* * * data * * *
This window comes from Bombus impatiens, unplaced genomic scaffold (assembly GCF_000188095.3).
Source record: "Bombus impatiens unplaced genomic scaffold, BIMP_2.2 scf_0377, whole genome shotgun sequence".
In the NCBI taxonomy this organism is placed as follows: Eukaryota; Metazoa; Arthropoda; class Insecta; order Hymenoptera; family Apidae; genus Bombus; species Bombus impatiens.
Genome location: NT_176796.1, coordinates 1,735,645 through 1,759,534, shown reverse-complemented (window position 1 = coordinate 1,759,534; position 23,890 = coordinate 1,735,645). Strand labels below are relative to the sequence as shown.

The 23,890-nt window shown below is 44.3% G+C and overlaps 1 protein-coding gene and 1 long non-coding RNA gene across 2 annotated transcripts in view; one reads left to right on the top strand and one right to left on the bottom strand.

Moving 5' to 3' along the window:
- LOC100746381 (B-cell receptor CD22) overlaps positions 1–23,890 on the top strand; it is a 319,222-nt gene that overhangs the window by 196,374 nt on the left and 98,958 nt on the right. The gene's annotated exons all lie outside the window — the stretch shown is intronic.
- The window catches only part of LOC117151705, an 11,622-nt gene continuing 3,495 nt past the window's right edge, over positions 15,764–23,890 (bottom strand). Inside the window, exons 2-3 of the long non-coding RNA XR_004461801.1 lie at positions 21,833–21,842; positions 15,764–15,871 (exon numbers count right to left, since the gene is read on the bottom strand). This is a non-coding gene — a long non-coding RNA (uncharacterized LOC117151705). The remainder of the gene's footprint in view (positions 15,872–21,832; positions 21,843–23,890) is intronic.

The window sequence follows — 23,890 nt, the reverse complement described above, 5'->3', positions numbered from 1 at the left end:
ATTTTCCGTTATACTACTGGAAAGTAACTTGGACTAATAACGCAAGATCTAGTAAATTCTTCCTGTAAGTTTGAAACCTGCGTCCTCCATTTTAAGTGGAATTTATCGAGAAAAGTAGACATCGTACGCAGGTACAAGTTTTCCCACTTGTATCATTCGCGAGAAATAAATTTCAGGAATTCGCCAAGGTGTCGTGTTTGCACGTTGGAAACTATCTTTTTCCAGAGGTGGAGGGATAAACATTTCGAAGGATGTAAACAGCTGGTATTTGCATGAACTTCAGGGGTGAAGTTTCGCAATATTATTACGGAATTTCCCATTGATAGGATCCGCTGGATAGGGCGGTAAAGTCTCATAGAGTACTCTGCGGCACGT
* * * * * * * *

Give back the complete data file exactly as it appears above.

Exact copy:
This window comes from Bombus impatiens, unplaced genomic scaffold (assembly GCF_000188095.3).
Source record: "Bombus impatiens unplaced genomic scaffold, BIMP_2.2 scf_0377, whole genome shotgun sequence".
In the NCBI taxonomy this organism is placed as follows: Eukaryota; Metazoa; Arthropoda; class Insecta; order Hymenoptera; family Apidae; genus Bombus; species Bombus impatiens.
Genome location: NT_176796.1, coordinates 1,735,645 through 1,759,534, shown reverse-complemented (window position 1 = coordinate 1,759,534; position 23,890 = coordinate 1,735,645). Strand labels below are relative to the sequence as shown.

The 23,890-nt window shown below is 44.3% G+C and overlaps 1 protein-coding gene and 1 long non-coding RNA gene across 2 annotated transcripts in view; one reads left to right on the top strand and one right to left on the bottom strand.

Moving 5' to 3' along the window:
- LOC100746381 (B-cell receptor CD22) overlaps positions 1–23,890 on the top strand; it is a 319,222-nt gene that overhangs the window by 196,374 nt on the left and 98,958 nt on the right. The gene's annotated exons all lie outside the window — the stretch shown is intronic.
- The window catches only part of LOC117151705, an 11,622-nt gene continuing 3,495 nt past the window's right edge, over positions 15,764–23,890 (bottom strand). Inside the window, exons 2-3 of the long non-coding RNA XR_004461801.1 lie at positions 21,833–21,842; positions 15,764–15,871 (exon numbers count right to left, since the gene is read on the bottom strand). This is a non-coding gene — a long non-coding RNA (uncharacterized LOC117151705). The remainder of the gene's footprint in view (positions 15,872–21,832; positions 21,843–23,890) is intronic.

The window sequence follows — 23,890 nt, the reverse complement described above, 5'->3', positions numbered from 1 at the left end:
ATTTTCCGTTATACTACTGGAAAGTAACTTGGACTAATAACGCAAGATCTAGTAAATTCTTCCTGTAAGTTTGAAACCTGCGTCCTCCATTTTAAGTGGAATTTATCGAGAAAAGTAGACATCGTACGCAGGTACAAGTTTTCCCACTTGTATCATTCGCGAGAAATAAATTTCAGGAATTCGCCAAGGTGTCGTGTTTGCACGTTGGAAACTATCTTTTTCCAGAGGTGGAGGGATAAACATTTCGAAGGATGTAAACAGCTGGTATTTGCATGAACTTCAGGGGTGAAGTTTCGCAATATTATTACGGAATTTCCCATTGATAGGATCCGCTGGATAGGGCGGTAAAGTCTCATAGAGTACTCTGCGGCACGT